• 5 mins silent break, no talking in the room
  • 25 mins writing
  • 20 mins social time; follow-up, feedback, discussion (and more biscuits…)

If you are going to be late, the etiquette is that it’s OK to arrive up to 15 minutes into the pre-writing social time. This leaves 5 minutes before writing starts for you to get set up (and you’ll have to be quick!). We discussed at earlier sessions about people who could only commit to half the time (or need to leave early) and decided that was OK, but joining or leaving in the social time/breaks at the beginning, middle or end of the whole session causes least disruption. Of course, this is just the model we’ve used in the past, it’s all open to renegotiation at the start of each session. All welcome!

For more info about how this started:

And how the first session went:

Being forced to articulate writing goals for the session and having the ‘tap, tip, tap’ of the keyboard or ‘scratch, scritch, scratch’ of a pencil drives the writing forward. We share writing tips and challenges, but best of all, we get to celebrate each others achievements, however small. Progress is progress!

For info on this and future sessions, find HUMS Writing Group on facebook here.

Download a .pdf version of the poster with embedded links here: HUMS Writing Group (best for sharing via email).

Having come to the end of AcWriMo, I’m keen to keep up the momentum and also to try out some of the ideas I’ve come across to motivate me to write more. Short notice, I know, but Im planning a ‘Shut up and write!’ / afternoon writing retreat at Manchester. I have booked a room from 1:00-4:00 pm  for Wednesday 4th December (Group Study Room C1.21 School of Arts Languages and Cultures, Graduate School, Ellen Wilkinson).

It only has a capacity of six, so please add a comment below if you are planning on coming. If there are more than six of us, I will try to find an alternative venue.

The room is booked for three hours, but I’m thinking we would perhaps have two blocks: 20 minutes social/intro, one hour writing (in two Pomodoros?) and do this twice, but I’m open to suggestions.

Having read various blogs, it seems these kind of events work best if:

  • you think beforehand about what you want to work on and do the reading/prep before you come
  • phones and internet are turned off during writing periods
  • there’s a good supply of drinks and snacks

There are coffee making facilities on the first floor (bring your own mug), I’ll bring milk and possibly snacks.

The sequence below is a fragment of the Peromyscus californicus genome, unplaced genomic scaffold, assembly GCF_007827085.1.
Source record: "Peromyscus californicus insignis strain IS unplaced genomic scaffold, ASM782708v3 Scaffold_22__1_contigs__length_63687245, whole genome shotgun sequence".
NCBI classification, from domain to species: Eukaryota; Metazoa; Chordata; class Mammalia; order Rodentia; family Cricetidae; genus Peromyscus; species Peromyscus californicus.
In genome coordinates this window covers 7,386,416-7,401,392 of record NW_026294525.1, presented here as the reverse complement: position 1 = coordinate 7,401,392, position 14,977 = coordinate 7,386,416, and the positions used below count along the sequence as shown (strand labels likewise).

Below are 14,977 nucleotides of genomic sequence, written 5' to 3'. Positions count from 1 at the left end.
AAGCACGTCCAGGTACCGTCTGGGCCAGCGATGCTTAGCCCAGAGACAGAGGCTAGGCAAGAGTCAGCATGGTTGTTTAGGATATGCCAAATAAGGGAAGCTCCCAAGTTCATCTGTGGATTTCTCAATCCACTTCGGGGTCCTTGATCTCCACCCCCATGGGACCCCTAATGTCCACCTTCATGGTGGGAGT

It would be great to make some new writing buddies, whatever your subject. This is an experiment and new for me, but anything which can help defeat isolation and procrastination is worth a shot!

I’ve decided to take the plunge and join AcWriMo this year. This post will be brief, as I’m already behind, but plan to catch up today. My goal it to write an average of 1,000 words a day for everyday in November. They can be on anything directly related to writing for the PhD. I have a couple of abstracts and a poster to write, but the main thing I need to do at the moment is write up the interviews which I have just completed here in Kyoto. A few ground rules I’m setting myself:

  • To be included in the word count, they must be written in Scrivener. Thus drafts on paper, Evernote or Word don’t apply. This is to help me make sure that everything ends up in a place where I can find it later, i.e. I’ve decided where it’s going, it has a purpose.
  • First drafts and edits or re-writes are fine, but it’s the total words added which counts, so anything deleted is out.
  • Notes on readings don’t count, but that shouldn’t stop me doing them!
  • Blogs, twitter, facebook don’t count… so I’d better get on with my writing for today.

Oh, and I have to travel back to the UK in this time, hence why I am aiming for an average. I did a couple of days last week to get myself going and may add the words I did then for my travel days… hope that’s not cheating.

I’ll post here occasionally (if I’ve done my word count for the day), but you can also follow me on twitter @lucubrat.